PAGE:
While 45 percent of respondents in 26 large countries interviewed between May and August last year said that the United States posed “a major threat to our country,” only 36 percent said the same about Russia and 35 percent about China. Back in 2013 — under President Barack Obama — only 25 percent of global respondents held that view about the United States, while 34 percent considered China to be a major threat to their countries at the time. Data for Russia were not available that year.
During Trump’s first year in office, global approval of U.S. leadership began to drop significantly, with 38 percent saying they viewed the United States as a threat — compared to 33 percent saying the same about Russia and 34 percent about China. While China’s standing appears to have remained largely unchanged since, the percentage of people who now consider the United States a threat has almost doubled within just half a decade.
The sudden rise of the United States as a perceived major threat in other countries likely comes down to a number of different factors. The most prominent one is Trump. His trade wars and affronts against traditional alliances have unsettled U.S. partners and allies in Europe and other parts of the world, where “U.S. power and influence,” as the Pew survey phrased it, has become tightly associated with Trump himself. While 49 percent of Germans said they considered “U.S. power and influence” to be a top security concern, only 30 percent said the same about Russia. (The ratio of Germans fearing U.S. power is in fact now higher than the share of Russians who are concerned about the United States.) In Britain, which prides itself for having a special relationship with the United States, 37 percent still said they feared Washington’s leadership posed a threat to their nation, too.
In Latin America, Trump’s hard-line immigration policies and his insistence on building a wall on the U.S. border with Mexico have earned him few friends, however. In all three surveyed Latin American countries — Brazil, Argentina and Mexico — more than half the population said the United States posed a major threat.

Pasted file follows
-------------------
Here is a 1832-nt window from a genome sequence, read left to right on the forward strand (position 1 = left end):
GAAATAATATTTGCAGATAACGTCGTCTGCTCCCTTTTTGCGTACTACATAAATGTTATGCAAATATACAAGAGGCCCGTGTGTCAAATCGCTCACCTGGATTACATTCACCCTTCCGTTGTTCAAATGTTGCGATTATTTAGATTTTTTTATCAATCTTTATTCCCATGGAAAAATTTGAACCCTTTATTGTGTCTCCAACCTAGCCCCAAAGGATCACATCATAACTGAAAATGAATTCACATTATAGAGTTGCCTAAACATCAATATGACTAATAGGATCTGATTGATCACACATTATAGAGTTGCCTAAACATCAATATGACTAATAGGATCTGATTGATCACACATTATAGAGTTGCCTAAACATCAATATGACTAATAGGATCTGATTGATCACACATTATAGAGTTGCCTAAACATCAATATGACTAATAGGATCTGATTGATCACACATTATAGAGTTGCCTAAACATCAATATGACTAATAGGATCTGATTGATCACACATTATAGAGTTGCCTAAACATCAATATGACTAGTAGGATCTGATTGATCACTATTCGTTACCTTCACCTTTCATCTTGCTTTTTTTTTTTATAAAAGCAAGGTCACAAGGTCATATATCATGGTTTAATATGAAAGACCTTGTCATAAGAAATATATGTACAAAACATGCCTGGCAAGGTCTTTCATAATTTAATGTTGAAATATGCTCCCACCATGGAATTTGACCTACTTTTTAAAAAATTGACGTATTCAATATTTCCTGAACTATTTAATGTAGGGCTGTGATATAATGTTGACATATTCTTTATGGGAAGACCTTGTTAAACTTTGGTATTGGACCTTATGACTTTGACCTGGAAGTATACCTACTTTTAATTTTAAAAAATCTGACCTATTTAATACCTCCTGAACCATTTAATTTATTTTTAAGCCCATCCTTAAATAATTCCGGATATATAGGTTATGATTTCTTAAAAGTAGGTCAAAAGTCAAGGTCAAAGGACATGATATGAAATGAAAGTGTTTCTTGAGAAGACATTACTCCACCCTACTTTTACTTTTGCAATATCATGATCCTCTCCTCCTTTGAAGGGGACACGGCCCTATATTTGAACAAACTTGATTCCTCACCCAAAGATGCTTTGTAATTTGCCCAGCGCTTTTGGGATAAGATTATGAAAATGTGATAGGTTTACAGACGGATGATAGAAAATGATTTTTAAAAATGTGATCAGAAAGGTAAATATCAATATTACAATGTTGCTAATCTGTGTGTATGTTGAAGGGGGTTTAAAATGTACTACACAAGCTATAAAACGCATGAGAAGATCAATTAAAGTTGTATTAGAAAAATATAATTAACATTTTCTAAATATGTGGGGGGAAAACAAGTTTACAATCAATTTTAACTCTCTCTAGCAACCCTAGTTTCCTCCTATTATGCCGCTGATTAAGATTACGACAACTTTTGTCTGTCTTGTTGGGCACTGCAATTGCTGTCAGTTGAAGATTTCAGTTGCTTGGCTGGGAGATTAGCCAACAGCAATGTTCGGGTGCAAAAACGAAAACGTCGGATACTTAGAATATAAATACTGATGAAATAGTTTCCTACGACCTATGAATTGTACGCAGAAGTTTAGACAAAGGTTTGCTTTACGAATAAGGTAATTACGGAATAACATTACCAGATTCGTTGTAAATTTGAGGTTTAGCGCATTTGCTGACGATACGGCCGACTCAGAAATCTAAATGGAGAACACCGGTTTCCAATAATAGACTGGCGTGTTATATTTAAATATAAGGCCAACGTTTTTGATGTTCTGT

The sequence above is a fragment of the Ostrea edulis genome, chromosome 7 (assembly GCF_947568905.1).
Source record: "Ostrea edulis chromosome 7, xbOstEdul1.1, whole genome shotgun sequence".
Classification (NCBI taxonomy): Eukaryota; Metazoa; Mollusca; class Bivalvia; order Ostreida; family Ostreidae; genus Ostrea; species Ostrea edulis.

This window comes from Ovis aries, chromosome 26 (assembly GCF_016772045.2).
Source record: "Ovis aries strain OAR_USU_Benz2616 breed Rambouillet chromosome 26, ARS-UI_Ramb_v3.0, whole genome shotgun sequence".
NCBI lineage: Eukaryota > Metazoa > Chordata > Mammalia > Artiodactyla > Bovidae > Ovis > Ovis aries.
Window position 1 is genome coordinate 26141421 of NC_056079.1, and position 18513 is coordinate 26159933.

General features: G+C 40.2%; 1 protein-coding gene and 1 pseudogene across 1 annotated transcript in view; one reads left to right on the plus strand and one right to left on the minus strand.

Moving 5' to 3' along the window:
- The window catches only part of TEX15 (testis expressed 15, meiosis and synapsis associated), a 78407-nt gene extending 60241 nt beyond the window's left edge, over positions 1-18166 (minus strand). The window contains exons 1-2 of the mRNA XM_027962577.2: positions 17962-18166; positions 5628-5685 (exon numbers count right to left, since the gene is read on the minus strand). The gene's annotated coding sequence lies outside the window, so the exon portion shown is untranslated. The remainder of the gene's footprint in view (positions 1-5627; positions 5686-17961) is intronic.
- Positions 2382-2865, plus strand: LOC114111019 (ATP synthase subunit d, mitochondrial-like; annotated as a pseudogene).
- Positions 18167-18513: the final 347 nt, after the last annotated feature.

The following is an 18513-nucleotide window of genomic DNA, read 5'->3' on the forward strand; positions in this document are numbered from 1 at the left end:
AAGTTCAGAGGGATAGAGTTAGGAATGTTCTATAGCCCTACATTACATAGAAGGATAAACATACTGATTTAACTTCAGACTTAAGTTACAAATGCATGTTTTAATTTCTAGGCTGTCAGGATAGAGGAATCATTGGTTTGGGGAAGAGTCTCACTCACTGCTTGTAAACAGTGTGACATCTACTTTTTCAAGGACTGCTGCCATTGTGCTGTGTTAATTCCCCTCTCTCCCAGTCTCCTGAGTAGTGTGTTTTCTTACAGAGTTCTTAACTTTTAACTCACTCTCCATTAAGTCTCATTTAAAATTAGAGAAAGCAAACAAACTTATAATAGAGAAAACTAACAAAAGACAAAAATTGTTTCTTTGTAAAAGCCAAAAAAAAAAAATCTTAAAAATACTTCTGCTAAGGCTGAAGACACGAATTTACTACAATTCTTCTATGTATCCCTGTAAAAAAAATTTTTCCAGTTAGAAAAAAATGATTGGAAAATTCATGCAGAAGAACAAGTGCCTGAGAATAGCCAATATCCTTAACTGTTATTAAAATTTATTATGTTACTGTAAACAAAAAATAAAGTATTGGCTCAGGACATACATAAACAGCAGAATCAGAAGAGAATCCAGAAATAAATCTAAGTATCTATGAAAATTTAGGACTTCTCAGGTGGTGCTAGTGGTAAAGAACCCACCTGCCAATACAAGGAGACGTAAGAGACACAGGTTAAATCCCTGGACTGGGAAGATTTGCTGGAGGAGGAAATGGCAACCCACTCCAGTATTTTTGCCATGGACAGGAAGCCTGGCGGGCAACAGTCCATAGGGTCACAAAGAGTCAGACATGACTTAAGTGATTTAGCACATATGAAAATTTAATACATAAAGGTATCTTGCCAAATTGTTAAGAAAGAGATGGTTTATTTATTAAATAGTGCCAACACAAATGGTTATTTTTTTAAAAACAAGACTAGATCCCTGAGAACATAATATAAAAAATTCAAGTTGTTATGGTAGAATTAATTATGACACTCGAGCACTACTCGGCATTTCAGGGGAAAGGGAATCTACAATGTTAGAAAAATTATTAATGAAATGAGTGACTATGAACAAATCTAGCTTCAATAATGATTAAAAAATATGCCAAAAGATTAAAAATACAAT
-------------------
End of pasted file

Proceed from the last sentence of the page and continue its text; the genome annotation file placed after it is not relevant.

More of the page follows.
Animosity toward the United States was also high in countries directly impacted by Trump’s highest-stakes act of diplomacy so far. Despite Trump’s summit with Kim Jong Un, a vast majority of people in South Korea and Japan said U.S. power and influence were perilous. The Pew survey was conducted while negotiations between the United States and North Korea were still ongoing, so the data may not fully capture public opinion in those two countries by the end of last year. But for a president who has said that “everyone thinks” he should get a Nobel Peace Prize for his role in the North Korea talks, the Pew data may be disappointing.
The survey comes at a time when Trump also appears to be following through on his promises to withdraw troops from Syria and Afghanistan, effectively disengaging from international conflicts, despite warnings by allies that the time may not be right. Trump’s rhetoric and unpredictable attacks on allies and foes alike also appear to have made him a bigger target of public animosity than the human rights violations committed by other major powers. China’s brutal detention campaign of up to 1 million Uighurs and other minorities appears to weigh less heavily in the survey, perhaps because China’s human rights violations have so far been restricted to certain groups. Only 22 percent of Swedes said they considered China to be a major threat.
Russia’s annexation of Crimea in 2014 and its attempts to meddle in Western elections have infuriated (some) leaders of the affected countries, but concerns over Moscow’s intentions are far less pronounced elsewhere.
Russia and China may be deeply unpopular in some places, but in international rankings they’re still able to balance those sentiments out. In China’s case, significant financial investments abroad may have helped, while Russia’s military maneuvers have so far rarely extended beyond Europe and parts of the Middle East.
In comparison, animosity and skepticism toward the United States are relatively evenly distributed across the globe, likely reflecting both the country’s large footprint in various regions and particularly strong feelings on Trump.
Trump may be able to find some comfort in the fact that the United States is actually not considered the world’s biggest threat by the citizens of the 26 polled nations. Instead, climate change came out on top last year, followed by the Islamic State group.
Trump’s perception of global threats doesn’t appear to be exactly aligned with that view of the world, however. One of the president’s early moves was to withdraw from the Paris climate accord that aimed to lower the emissions most believe are behind climate change, followed by his more recent victory claim over the Islamic State and withdrawal of the troops confronting it.